Residents relieved: ‘…thankful it wasn’t any worse’
While areas of Southwest Florida continue to face power outages and flooding, Cape Coral residents were picking themselves up Thursday after escaping Hurricane Irma mostly unscathed.
Erma Fickler, who lives off of Triton Court West, sat in her vehicle and waited her turn to fill up her tank at the Shell, at 533 Cape Coral Parkway E. Despite the long line, she had no complaints.
“I’m very thankful,” Fickler said. “We didn’t get the worst.”
She needed gas since she did not have a chance to fill up pre-Irma. Fickler explained that she works for a home care facility in North Fort Myers for those with special needs and she rode out the storm there.
She noted that she lived through Hurricanes Andrew and Charley.
“This is the third for me,” Fickler said.
Following Irma, she was without power for a few days.
“A lot of debris and trees down, a lot of thing to be cleared up outside,” Fickler said.
She called it a miracle that the city was not impacted as bad as was predicted.
“God is with us,” Fickler said.
Residents Michael and Sharon Petyo had planned to hunker down in their home, located in the 5600 block of De Soto Court, but they left with their neighbors when the forecasts began to turn worse.
When they returned home Monday, the couple did not know what to expect.
“We lucked out,” Sharon Petyo said. “We were very fortunate. We’re very grateful.”
Her husband explained there were some shingles missing and screening on the patio cage.
“She was more devastated because her magnolia tree fell over,” he joked.
Their home had sustained no damage.
“We had all the storm shutters up,” she said.
They spent Thursday tidying up their property, like towing bent trees straight using a truck.
“Just cleaning up,” Sharon Petyo said. “Cutting what’s not salvageable.”
While residents worked to put the pieces back together, the Cape helped where it could.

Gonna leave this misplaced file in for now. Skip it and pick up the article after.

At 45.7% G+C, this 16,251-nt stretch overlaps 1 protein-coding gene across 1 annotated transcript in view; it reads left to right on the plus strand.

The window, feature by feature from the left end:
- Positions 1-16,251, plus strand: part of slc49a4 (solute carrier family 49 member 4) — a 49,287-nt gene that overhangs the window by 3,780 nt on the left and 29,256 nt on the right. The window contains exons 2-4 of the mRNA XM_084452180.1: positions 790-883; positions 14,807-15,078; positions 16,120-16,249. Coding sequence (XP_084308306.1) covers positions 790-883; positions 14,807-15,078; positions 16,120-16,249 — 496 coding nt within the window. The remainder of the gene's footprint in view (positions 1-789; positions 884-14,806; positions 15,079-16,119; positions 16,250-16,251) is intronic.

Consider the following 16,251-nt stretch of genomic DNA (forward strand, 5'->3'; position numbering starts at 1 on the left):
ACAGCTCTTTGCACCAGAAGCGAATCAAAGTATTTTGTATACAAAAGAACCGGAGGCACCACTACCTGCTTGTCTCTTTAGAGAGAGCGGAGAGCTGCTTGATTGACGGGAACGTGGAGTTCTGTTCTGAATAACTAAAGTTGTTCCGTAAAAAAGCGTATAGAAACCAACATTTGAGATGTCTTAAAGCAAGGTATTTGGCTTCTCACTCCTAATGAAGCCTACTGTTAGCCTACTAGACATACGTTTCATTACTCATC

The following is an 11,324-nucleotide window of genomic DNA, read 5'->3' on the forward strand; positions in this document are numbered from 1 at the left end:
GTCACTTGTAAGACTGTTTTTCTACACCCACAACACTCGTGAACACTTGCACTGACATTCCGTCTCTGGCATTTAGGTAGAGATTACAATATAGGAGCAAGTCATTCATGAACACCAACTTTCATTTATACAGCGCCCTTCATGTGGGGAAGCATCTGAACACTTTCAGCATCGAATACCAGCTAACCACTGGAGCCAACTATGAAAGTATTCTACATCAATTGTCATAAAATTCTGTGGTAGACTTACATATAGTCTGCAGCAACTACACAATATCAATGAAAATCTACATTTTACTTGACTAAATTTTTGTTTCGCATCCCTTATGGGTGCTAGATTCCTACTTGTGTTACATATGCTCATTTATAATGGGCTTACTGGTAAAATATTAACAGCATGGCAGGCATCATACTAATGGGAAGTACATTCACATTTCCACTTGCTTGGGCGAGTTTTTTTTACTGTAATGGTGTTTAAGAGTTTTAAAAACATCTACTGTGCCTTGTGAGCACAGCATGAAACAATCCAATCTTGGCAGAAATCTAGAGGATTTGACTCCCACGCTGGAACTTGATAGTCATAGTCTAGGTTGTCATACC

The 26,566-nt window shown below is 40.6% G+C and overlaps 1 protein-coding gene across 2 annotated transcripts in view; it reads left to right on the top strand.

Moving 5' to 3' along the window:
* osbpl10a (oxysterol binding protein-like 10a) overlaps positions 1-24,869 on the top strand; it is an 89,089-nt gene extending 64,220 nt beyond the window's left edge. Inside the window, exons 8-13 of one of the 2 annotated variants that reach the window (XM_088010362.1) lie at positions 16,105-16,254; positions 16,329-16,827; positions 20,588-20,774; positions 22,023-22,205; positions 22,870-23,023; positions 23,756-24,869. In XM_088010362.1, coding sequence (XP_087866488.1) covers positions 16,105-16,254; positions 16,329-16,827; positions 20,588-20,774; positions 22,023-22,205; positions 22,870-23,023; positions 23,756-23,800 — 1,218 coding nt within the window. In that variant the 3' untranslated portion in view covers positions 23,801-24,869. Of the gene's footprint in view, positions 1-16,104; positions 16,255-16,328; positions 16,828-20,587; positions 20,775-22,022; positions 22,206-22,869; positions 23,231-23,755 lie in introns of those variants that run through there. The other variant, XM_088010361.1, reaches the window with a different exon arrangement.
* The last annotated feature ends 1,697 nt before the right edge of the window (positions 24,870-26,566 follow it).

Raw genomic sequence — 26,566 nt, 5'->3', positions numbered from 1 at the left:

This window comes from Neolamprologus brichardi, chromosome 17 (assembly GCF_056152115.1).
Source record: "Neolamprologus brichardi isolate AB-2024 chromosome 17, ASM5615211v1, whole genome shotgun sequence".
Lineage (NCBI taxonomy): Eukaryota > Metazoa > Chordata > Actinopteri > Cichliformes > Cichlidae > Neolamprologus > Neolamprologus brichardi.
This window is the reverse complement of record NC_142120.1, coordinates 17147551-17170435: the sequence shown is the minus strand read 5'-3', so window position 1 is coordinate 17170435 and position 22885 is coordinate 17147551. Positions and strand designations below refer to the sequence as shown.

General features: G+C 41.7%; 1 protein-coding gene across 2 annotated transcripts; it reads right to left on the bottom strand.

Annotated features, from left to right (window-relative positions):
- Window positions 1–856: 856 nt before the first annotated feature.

The city has set up potable water stations at Mariner Middle School and the Northwest Regional Library. Open to Lee County residents, the free water is available 8 a.m. to 8 p.m. through Sunday.
Potable water can be used for drinking, cooking, bathing, flushing toilets and more.
There is a 10-gallon per day limit per vehicle, and people must bring their own containers.
City employee Hector Rivera was manning the station at the library Thursday.
He estimated that seven or eight people had taken advantage so far.
“Most of them don’t have power, so they don’t have water – they’re on wells,” Rivera said.
He added that they seemed thankful for the stations.
One user was Judy Dana, who lives in LaBelle. She explained that her daughter lives in the Cape and she visited the area to stock up on water and supplies before heading back. Dana still had no power.
“It’s bad,” she said. “The property, the trees.”
“There’s roof damage,” Dana added. “I was terrified.”
Her property suffered heavy flooding.
“It’s receding now,” she said.
Despite the current circumstances, Dana also found herself grateful.
“I’m thankful it wasn’t any worse,” she said.
Mariner Middle School is at 425 Chiquita Blvd. S.
The Northwest Regional Library is at 519 Chiquita Blvd. N.